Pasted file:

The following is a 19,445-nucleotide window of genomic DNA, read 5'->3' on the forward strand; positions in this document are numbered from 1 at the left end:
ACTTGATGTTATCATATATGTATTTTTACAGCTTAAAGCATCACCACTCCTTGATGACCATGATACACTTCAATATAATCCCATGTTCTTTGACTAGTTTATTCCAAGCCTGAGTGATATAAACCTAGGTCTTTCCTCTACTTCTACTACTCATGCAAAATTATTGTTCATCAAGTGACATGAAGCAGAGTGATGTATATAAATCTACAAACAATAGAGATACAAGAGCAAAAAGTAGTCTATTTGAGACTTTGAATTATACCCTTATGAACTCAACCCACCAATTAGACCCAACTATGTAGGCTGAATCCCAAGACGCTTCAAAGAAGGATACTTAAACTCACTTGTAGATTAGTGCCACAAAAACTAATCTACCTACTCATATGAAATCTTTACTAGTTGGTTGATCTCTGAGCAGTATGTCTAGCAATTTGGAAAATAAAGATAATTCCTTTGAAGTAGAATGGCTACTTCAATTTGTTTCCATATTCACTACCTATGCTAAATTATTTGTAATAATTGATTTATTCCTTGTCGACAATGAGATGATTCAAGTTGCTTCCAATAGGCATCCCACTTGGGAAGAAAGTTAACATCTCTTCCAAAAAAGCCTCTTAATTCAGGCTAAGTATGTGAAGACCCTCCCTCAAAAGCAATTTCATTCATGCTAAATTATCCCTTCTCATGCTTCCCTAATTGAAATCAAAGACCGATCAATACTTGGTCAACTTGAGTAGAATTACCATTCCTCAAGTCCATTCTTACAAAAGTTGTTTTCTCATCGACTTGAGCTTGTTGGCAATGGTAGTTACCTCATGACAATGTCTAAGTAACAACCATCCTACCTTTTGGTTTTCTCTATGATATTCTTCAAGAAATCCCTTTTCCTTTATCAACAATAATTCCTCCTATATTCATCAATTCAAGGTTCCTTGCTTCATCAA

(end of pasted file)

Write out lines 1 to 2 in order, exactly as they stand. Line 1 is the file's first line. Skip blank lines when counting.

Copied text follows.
The following is a 19,445-nucleotide window of genomic DNA, read 5'->3' on the forward strand; positions in this document are numbered from 1 at the left end:
ACTTGATGTTATCATATATGTATTTTTACAGCTTAAAGCATCACCACTCCTTGATGACCATGATACACTTCAATATAATCCCATGTTCTTTGACTAGTTTATTCCAAGCCTGAGTGATATAAACCTAGGTCTTTCCTCTACTTCTACTACTCATGCAAAATTATTGTTCATCAAGTGACATGAAGCAGAGTGATGTATATAAATCTACAAACAATAGAGATACAAGAGCAAAAAGTAGTCTATTTGAGACTTTGAATTATACCCTTATGAACTCAACCCACCAATTAGACCCAACTATGTAGGCTGAATCCCAAGACGCTTCAAAGAAGGATACTTAAACTCACTTGTAGATTAGTGCCACAAAAACTAATCTACCTACTCATATGAAATCTTTACTAGTTGGTTGATCTCTGAGCAGTATGTCTAGCAATTTGGAAAATAAAGATAATTCCTTTGAAGTAGAATGGCTACTTCAATTTGTTTCCATATTCACTACCTATGCTAAATTATTTGTAATAATTGATTTATTCCTTGTCGACAATGAGATGATTCAAGTTGCTTCCAATAGGCATCCCACTTGGGAAGAAAGTTAACATCTCTTCCAAAAAAGCCTCTTAATTCAGGCTAAGTATGTGAAGACCCTCCCTCAAAAGCAATTTCATTCATGCTAAATTATCCCTTCTCATGCTTCCCTAATTGAAATCAAAGACCGATCAATACTTGGTCAACTTGAGTAGAATTACCATTCCTCAAGTCCATTCTTACAAAAGTTGTTTTCTCATCGACTTGAGCTTGTTGGCAATGGTAGTTACCTCATGACAATGTCTAAGTAACAACCATCCTACCTTTTGGTTTTCTCTATGATATTCTTCAAGAAATCCCTTTTCCTTTATCAACAATAATTCCTCCTATATTCATCAATTCAAGGTTCCTTGCTTCATCAA